The activity broke down like this:
School groups came to the library and sat in the children’s area, where I turned up as a seriously-stressed out modern-day professor in a white coat, wandering over to various individuals in the group and discreetly sharing my worries about the time-travel process.
After explaining that the library had built a time portal, my librarian “assistant” and I took the studetns out into a tiled atrium which we had redecorated as a laboratory. There, we gave them some “evidence” of disturbances in the space-time continuum – mocked-up newspapers from 1873 with anachronistic references to the likes of Justin Bieber and Grand Theft Auto V.
Once the kids had identified all the anachronistic references in the newspapers – and spotted a common theme of mysterious creatures appearing and disappearing at sites around Parkes, we gave them items of Victorian dress-up to help them blend in with the people of 1873. (We told them that a single item of Victoriana, combined with a pseudo-English accent, would be enough to fool the people of the 19th century – but if the item was lost, a word was mispronounced, or a hat was removed, then the illusion would be broken and the Victorians would begin to suspect!).
A smoke machine and a couple of spotlights borrowed from the local dramatic society formed the “time portal” which took our brave travellers into 1873 – a darkened room set out with a formal dining table at which sat two rival professors, played by Peter Miller and his wife Wendy.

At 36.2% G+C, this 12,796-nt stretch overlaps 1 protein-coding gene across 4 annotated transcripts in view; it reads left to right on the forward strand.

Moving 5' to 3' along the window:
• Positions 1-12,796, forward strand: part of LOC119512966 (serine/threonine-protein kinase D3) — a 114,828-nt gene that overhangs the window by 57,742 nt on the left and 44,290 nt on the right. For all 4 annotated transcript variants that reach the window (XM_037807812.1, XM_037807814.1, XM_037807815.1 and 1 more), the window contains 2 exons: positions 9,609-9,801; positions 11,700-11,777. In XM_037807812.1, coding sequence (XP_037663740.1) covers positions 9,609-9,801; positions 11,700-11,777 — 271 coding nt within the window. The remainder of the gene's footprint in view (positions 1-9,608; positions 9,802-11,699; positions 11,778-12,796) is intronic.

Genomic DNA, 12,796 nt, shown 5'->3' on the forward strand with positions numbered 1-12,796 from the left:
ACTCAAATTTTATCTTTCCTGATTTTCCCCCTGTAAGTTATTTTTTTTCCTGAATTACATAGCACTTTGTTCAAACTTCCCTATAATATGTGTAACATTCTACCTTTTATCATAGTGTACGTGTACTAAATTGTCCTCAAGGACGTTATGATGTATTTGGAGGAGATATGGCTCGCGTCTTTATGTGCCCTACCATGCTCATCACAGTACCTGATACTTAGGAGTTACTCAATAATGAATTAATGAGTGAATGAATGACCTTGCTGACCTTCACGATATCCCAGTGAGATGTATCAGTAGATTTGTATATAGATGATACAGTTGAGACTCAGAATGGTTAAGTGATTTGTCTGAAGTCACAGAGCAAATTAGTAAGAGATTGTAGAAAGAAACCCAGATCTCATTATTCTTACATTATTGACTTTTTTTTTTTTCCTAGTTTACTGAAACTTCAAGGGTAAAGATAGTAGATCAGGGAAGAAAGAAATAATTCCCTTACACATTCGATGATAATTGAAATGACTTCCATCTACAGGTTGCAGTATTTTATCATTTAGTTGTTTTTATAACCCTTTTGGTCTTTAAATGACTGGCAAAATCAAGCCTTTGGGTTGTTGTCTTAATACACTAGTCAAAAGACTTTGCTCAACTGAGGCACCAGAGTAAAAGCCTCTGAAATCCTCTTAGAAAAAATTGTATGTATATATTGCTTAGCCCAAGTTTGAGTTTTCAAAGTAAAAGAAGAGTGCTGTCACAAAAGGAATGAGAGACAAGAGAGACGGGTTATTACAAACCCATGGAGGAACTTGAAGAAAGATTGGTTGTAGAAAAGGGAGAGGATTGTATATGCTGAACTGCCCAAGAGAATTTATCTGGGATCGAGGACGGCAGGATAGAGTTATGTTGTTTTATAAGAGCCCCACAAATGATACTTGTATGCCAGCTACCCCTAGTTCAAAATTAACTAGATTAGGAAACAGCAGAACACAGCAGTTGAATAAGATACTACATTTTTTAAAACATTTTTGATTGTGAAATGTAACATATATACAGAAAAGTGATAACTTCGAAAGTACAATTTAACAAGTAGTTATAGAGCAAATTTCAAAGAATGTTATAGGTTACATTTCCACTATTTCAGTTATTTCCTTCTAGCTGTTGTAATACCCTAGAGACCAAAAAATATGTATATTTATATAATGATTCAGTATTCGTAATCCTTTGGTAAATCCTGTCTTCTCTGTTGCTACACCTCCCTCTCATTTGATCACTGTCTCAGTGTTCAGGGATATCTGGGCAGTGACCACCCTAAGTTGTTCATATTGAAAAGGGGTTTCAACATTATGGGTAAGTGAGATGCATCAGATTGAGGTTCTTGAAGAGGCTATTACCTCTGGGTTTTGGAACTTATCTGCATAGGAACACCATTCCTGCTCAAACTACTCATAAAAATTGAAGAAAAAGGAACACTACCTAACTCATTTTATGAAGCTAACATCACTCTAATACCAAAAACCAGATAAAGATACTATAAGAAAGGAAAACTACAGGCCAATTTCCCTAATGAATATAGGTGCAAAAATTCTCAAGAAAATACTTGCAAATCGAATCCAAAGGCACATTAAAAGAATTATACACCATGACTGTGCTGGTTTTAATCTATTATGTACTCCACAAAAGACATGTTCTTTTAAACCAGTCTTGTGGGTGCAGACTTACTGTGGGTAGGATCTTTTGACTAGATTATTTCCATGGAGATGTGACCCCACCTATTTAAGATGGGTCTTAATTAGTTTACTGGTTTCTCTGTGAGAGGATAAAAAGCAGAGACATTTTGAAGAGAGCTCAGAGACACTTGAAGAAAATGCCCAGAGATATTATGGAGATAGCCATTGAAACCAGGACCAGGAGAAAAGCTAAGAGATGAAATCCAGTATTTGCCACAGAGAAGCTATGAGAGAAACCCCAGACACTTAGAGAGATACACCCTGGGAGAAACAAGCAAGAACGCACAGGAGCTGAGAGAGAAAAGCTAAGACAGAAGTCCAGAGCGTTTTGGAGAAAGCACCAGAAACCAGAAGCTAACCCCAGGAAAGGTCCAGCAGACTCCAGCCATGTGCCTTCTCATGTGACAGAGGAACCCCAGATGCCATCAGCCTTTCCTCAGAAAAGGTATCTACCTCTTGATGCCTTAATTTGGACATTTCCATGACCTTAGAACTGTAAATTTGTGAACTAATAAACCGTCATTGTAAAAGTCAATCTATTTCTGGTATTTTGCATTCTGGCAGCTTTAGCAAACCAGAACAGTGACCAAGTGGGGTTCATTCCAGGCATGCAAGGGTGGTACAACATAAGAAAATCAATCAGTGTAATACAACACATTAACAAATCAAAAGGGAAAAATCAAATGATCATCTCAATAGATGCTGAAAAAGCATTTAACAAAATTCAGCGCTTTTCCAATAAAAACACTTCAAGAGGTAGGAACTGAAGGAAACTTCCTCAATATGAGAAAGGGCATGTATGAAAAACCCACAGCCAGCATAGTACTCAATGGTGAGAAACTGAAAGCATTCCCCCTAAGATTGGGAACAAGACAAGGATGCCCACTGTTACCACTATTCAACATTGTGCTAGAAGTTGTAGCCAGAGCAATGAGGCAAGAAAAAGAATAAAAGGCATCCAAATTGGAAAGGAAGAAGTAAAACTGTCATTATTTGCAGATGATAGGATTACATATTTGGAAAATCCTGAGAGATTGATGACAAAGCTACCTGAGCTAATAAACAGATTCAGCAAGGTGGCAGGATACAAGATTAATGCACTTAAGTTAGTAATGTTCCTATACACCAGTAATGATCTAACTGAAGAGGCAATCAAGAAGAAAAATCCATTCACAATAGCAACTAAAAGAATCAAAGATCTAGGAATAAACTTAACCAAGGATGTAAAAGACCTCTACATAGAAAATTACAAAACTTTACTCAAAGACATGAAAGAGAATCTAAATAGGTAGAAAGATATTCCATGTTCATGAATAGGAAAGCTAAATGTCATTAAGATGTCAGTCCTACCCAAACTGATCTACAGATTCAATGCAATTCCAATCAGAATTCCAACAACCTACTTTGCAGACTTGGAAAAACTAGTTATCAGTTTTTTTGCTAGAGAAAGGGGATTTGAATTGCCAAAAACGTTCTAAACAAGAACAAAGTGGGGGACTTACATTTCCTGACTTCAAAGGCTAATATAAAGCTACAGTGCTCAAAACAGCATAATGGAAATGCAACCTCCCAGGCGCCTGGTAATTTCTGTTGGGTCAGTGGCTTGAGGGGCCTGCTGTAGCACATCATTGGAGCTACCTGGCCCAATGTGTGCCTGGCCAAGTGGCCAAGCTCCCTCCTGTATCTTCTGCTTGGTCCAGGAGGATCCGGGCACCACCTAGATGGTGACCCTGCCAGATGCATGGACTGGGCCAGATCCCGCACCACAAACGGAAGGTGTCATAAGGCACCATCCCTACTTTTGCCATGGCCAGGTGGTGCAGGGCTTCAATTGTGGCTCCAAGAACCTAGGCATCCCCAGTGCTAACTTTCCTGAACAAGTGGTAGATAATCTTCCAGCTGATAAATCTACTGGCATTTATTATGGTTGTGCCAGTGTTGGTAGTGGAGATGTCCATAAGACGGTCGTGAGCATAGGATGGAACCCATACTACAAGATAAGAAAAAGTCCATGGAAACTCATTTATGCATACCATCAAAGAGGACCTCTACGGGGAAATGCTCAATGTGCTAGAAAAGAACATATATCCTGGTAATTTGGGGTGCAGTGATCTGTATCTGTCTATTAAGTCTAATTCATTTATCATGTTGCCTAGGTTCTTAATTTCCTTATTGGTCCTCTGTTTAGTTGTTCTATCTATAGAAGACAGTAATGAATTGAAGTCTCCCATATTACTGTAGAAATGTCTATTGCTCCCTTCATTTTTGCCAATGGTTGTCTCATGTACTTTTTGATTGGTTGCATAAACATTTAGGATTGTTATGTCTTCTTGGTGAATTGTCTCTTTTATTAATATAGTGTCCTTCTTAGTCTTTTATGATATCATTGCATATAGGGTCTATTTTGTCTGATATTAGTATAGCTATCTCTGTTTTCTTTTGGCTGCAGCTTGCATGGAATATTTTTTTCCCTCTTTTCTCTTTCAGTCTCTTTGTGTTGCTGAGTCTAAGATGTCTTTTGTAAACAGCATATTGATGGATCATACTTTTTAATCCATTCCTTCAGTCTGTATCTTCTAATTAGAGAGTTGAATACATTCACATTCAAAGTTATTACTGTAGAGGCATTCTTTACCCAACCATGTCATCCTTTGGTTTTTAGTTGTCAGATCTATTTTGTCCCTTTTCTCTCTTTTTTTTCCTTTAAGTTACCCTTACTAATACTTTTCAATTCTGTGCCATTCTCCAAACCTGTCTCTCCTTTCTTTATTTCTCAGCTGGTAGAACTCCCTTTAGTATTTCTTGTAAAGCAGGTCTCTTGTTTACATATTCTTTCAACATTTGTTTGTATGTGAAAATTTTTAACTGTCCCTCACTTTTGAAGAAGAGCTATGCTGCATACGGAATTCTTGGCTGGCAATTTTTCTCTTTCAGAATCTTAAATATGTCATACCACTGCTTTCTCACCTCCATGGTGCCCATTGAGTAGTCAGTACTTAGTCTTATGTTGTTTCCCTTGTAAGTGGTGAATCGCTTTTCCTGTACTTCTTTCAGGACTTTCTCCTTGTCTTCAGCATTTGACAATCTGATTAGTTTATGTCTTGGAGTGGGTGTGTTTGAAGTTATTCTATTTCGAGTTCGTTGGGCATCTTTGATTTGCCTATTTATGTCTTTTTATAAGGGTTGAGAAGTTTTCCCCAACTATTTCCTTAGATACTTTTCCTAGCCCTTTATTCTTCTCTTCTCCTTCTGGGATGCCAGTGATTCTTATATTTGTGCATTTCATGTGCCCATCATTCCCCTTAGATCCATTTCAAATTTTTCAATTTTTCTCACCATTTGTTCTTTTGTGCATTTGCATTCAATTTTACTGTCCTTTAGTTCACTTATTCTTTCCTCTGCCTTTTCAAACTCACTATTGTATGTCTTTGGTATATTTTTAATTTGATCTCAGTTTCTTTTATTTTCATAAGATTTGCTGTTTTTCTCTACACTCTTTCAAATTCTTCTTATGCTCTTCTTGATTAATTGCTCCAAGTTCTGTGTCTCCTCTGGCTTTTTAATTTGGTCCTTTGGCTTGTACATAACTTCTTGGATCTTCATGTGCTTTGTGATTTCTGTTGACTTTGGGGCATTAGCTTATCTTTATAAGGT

The professors, investigating the strange creatures which had been materialising around town, chatted with our young researchers before inviting them to see the Spirit Box and Life Projector; to ask questions and compare each machine.
Panic broke out when the professors realised that the walls of existence were becoming more permeable – that the creatures were not just materialising in the Spirit Box and Life Projector, but breaking through into reality. The kids used plastic specimen jars which we’d bought from a dollar shop to recover tiny plastic toys representing the creatures – air creatures trapped in a piece of netting, sea creatures immersed in a noxious gloop, and land creatures buried in a “soil” of crunched-up breakfast cereal.
The kids quicky whisked back to the present with their prizes, traded their Victorian dress-up for lab coats and goggles, and carefully recorded their finds on report forms, drawing and then annotating the images before they wrote up a report of the mission using a template we had designed.
At the conclusion of the task, we determined that we had captured all of the creatures which had broken through the time vortex…but not solved the wider mystery of why they had been materialising in 1873. To find out, kids had to return in part two of the event – the following week’s Big Box Battle!
Stay tuned to this blog for a discussion of Big Box Battle next time…